This was where the now revered Heroines, the sisters Chan and Muk, made their successful stand against the Burmese in 1785, although the same fort was captured and burned down in another Burmese attack in 1811.
The Heroines are a source of pride to the people of Phuket. But even though they won on that first occasion, the carnage was huge.
I estimate that in the great battles that occurred around the fort in the sieges of 1785 and 1811 more than 1,000 people, both locals and Burmese, may have died in the fighting, so the site of the fort should be treated with greater respect than seems to be the case.
During the first siege of 1785 as many as 500 people may have been killed in the battle for the fort. Just after the battle the new governor of Thalang noted that the Burmese had “suffered between 300 and 400 killed and wounded”.
On the Siamese side Lady Chan noted, just after the siege, “In the Burmese attack on Thalang many of my friends were lost to me, killed in the fighting”.
If it can be found, the site could become a focus for further study and a strong commercial attraction for visitors.
Finding the fort site is a project both reverential and beneficial for Phuket. If Phuket’s residents, Thai and non-Thai, can work together to share our knowledge from local Thai, Burmese, Malay and foreign sources, I believe we could find it.
It is important for Phuket to locate the site of the fort so that excavation work can be done there before it gets built over with houses – if that has not already happened.
I hope this article can be the start of this project, leading to the discovery of the fort site and the solution of the mystery.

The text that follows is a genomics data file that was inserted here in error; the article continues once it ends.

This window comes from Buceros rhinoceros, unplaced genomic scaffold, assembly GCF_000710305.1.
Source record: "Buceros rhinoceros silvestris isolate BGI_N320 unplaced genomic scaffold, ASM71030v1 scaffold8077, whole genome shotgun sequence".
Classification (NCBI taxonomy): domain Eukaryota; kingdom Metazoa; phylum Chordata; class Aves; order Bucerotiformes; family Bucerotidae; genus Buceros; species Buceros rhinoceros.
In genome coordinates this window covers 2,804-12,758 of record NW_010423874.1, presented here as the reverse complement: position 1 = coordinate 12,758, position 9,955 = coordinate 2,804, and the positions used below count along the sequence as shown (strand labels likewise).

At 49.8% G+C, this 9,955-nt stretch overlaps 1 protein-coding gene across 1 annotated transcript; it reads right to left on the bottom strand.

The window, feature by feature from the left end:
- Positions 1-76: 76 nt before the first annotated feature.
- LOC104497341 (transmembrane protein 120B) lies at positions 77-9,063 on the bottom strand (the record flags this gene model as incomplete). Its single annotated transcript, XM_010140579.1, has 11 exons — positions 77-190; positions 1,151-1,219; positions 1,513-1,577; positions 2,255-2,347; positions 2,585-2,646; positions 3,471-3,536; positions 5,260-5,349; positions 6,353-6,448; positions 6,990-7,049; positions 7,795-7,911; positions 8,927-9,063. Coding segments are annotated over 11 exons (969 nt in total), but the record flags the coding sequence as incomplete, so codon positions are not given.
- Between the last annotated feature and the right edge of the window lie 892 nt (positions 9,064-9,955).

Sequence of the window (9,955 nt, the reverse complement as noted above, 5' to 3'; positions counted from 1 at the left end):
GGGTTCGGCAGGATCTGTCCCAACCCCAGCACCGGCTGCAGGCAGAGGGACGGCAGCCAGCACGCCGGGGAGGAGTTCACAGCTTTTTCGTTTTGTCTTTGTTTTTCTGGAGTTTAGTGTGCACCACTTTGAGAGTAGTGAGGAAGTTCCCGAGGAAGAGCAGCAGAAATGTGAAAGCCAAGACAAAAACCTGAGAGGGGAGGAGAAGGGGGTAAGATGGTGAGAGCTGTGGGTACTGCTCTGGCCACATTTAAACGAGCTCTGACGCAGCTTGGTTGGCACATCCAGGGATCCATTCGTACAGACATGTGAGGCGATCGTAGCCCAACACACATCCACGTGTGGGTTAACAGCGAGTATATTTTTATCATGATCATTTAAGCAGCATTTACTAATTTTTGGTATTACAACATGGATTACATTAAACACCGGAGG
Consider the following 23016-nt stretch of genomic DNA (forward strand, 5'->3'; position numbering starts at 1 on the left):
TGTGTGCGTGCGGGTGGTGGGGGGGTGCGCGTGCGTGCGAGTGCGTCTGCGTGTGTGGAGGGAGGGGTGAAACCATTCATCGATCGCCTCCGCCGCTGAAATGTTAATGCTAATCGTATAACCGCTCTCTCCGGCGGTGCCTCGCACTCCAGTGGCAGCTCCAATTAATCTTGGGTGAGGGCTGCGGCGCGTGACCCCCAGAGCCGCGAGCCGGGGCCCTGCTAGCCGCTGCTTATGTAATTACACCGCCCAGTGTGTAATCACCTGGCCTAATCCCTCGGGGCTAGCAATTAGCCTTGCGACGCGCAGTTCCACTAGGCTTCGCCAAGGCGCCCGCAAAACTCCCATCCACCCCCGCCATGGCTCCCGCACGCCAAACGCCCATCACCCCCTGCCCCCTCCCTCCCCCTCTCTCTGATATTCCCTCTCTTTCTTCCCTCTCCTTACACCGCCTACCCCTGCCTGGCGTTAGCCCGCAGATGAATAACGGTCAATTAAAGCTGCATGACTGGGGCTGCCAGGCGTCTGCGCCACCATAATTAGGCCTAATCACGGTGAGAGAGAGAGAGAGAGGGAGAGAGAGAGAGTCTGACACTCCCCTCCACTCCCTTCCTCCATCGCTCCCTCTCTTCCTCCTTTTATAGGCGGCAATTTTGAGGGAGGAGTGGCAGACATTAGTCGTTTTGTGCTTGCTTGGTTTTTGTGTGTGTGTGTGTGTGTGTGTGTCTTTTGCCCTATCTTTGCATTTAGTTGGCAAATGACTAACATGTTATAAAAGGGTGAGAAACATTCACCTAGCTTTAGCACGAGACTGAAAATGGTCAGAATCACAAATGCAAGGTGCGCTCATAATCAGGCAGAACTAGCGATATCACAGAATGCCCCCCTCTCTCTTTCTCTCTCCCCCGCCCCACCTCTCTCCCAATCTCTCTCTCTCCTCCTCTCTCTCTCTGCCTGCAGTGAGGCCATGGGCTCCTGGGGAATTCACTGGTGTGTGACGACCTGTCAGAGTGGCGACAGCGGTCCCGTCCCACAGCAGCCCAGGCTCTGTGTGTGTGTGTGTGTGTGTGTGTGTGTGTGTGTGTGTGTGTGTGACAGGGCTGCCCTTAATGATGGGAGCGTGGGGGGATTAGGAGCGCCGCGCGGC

In 1785, and still in 1811, Phuket was one of Siam’s main ports for importing Western arms, which was a major reason the Burmese wanted to capture the island.
The historian EHS Simmons has calculated – from letters from Francis Light, a British trader based in Tharua – that in just a few years before 1785 Light alone sold the Siamese 8,372 muskets, 50 field cannon, and a huge quantity of cannon balls, grape shot, flints and gunpowder.
Just before the 1811 siege Monsieur Rabeau, the pastor of the Christian community in Tharua, noted, “I fled into the citadel… the hope and refuge of all the inhabitants”. He calls the fort a “citadel”, perhaps indicating that a town had grown up around the fort for security.
There were two separate attacks on the fort in the sieges of 1811. During the first it is recorded that around 2,000 Phuketians took refuge in the fort. It was then attacked by more than 4,000 Burmese.
The fort’s cannons, grapeshot and musket shot took a terrible toll.
One Burmese officer recorded, “We lost over 500 men killed as a result of Siamese cannon fire as well as a great number of wounded”. The Burmese abandoned the siege and retreated to Ranong.
But just a month later they returned. A Malay officer fighting with the Keddah (the old name for Kedah) fleet on the Siamese side in this second invasion wrote, “The Burmese attacked with speed and straight away laid siege to the Thalang fort…the people [Phuketians] who were able to get into the fort numbered only 600 and were surrounded by thousands of Burmese”.
The Phuketians were also caught short of gunpowder for their cannons and muskets. This time the Burmese succeeded in their siege, took the fort and destroyed it.